Induced cultures were harvested by centrifugation (8,000×g, 4°C, 10 min), resuspended in 10 mM HEPES, pH 7, and 100 U Benzonase nuclease (Sigma). Bacteria were lysed by two passages though a French pressure cell (20,000 psi) and the lysate was cleared by centrifugation (8,000×g, 4°C, 10 min). Bacterial membranes were pelleted from the cleared lysate by ultracentrifugation (112,000×g, 4°C, 30 min) and the membrane pellet resuspended in 5 ml 100 mM NaH2PO4, 10 mM Tris-HCl, 8 M urea, 1% ASB-14, pH 8.0. His6-tagged proteins were purified on nickel-nitriloacetic acid-agarose columns (Qiagen) under denaturing conditions according to the manufacturer's instructions (The QIAexpressionist). Eluted purified proteins were renatured by dialysis at 4°C into a final solution containing 0.05% Zwittergent in PBS, pH 7.5 and quantified using the BCA protein assay (Pierce).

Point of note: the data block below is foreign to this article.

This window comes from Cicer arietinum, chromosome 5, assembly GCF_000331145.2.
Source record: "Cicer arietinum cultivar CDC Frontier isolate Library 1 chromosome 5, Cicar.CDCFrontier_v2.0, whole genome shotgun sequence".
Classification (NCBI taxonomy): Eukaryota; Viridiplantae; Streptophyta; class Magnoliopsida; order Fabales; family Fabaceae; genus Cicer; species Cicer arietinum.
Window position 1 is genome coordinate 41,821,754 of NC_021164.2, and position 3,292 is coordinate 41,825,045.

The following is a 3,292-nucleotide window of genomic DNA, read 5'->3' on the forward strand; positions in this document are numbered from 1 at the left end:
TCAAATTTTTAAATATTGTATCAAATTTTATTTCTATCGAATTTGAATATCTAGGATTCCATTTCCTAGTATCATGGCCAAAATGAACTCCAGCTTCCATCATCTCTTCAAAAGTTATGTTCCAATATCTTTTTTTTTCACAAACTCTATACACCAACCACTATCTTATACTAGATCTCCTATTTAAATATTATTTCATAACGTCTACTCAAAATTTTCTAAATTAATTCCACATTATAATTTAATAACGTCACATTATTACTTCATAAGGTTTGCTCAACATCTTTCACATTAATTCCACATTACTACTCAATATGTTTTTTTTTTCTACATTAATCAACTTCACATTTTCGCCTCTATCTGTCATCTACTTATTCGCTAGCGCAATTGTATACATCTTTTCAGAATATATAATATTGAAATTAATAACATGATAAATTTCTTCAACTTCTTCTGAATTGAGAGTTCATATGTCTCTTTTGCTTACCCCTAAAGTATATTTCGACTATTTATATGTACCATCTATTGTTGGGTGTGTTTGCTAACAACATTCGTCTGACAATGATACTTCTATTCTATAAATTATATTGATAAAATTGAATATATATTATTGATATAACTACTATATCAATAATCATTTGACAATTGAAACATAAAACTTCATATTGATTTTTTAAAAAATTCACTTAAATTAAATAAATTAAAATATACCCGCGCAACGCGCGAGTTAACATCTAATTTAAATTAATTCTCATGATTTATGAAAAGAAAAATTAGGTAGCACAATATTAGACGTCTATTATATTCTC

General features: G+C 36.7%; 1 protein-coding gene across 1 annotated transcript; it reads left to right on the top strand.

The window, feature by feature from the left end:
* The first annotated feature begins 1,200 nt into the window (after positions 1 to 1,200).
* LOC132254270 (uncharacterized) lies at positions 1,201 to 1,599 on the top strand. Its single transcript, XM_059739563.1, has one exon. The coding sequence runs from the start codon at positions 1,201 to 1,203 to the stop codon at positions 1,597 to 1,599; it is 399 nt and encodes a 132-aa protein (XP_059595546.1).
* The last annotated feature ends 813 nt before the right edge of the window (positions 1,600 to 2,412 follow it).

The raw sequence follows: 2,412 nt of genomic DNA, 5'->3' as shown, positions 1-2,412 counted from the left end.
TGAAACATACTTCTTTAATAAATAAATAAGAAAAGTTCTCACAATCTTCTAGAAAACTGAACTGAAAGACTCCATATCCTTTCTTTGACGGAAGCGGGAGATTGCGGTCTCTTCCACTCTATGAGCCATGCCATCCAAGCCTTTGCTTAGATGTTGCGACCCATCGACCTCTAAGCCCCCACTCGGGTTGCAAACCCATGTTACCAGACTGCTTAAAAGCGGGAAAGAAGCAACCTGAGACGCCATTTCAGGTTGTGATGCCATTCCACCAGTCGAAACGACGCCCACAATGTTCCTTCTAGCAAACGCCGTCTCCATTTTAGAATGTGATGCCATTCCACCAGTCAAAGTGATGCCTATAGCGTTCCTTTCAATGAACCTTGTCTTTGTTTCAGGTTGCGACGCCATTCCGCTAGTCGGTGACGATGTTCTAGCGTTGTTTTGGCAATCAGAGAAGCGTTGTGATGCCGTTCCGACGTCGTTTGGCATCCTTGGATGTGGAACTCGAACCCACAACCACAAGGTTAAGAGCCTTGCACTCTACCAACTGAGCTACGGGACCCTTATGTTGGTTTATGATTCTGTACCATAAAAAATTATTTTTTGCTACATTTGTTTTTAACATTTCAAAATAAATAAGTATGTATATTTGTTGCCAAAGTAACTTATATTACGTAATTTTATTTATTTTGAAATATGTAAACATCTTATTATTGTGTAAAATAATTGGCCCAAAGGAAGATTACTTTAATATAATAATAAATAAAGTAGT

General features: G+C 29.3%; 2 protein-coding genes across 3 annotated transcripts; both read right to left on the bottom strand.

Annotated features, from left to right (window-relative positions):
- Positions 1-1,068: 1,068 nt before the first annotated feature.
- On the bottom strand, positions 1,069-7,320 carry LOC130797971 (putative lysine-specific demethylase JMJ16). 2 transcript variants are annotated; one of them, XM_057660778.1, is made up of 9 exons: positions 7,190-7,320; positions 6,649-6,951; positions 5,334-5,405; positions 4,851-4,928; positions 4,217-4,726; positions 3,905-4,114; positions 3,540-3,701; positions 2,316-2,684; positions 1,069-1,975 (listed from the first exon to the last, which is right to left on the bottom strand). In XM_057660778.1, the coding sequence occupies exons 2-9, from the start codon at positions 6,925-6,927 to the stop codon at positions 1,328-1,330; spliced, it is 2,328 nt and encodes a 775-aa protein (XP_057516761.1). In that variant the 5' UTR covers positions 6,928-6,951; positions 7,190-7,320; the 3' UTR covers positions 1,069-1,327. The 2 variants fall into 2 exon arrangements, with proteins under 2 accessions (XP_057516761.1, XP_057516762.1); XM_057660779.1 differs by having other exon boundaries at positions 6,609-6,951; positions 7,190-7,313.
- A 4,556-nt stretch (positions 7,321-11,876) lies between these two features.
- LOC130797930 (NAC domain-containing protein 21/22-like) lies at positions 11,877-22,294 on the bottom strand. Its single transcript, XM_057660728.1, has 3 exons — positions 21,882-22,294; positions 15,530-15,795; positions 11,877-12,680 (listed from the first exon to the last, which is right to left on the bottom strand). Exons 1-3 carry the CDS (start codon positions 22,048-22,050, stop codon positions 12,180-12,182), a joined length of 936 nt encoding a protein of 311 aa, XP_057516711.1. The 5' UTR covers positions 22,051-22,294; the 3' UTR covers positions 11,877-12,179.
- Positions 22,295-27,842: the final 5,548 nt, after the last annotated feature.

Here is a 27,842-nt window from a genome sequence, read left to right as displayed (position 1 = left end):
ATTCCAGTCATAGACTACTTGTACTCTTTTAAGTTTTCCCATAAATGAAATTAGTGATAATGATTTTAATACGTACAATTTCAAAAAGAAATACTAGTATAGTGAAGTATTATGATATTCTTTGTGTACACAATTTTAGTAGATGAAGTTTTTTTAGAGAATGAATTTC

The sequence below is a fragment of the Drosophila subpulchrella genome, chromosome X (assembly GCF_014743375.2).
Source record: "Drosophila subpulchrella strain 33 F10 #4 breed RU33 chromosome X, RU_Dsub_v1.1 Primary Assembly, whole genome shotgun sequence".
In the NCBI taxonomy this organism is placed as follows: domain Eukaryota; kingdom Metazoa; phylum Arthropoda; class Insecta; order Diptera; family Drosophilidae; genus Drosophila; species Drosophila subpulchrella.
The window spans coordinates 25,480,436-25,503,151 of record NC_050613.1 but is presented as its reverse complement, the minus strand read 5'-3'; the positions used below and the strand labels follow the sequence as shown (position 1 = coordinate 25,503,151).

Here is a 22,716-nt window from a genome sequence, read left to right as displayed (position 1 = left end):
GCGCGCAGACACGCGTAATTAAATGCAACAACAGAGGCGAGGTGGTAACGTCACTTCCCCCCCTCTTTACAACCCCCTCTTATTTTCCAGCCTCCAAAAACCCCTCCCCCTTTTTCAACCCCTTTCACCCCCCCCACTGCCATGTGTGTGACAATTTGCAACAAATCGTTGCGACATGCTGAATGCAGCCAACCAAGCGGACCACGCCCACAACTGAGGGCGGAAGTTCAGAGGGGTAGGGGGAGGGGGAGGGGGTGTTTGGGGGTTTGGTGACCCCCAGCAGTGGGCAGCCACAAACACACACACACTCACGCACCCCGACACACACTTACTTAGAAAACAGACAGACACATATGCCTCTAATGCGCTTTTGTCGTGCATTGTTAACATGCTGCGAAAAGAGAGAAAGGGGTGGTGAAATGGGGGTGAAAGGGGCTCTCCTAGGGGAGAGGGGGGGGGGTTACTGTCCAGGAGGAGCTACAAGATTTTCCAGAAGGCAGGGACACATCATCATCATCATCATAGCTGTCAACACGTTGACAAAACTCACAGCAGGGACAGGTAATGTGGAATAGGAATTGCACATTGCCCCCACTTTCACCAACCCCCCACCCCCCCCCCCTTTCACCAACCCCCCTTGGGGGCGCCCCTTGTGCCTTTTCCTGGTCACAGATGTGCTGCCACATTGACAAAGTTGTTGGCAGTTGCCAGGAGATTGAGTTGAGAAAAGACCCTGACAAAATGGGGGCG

Peptide synthesis

Putative extracellular loops of IroN and IutA were predicted using the PRED-TMBB program ( 30-mer peptides corresponding loop 6 of IutA and loop 7 of IroN (IroN: YLLYSKGNGCPKDITSGGCYLIGNKDLDPE; IutA: VDDIDYTQQQKIAAGKAISADAIPGGSVD) were synthesized to ≥96% purity by Invitrogen.


Purified antigens were chemically cross-linked to cholera toxin (CT) (Sigma) at a ratio of 10:1 using N-succinimidyl 3-(2-pyridyldithio) propionate (SPDP) (Pierce) according to the manufacturer's recommendations. Peptide antigens were dissolved in 1 mM EDTA in PBS, mixed with reduced CT, and incubated at 4°C for 18 h. All immunizations were administered intranasally in a total volume of 20 µl/animal (10 µl/nare). Animals received a primary dose on day 0 of 100 µg crosslinked antigen (containing 10 µg CT) or 10 µg CT alone. Two boosts of 25 µg antigen (crosslinked to 2.5 µg CT) or 2.5 µg CT alone were given on days 7 and 14, and mice were challenged as described above.

Tissue culture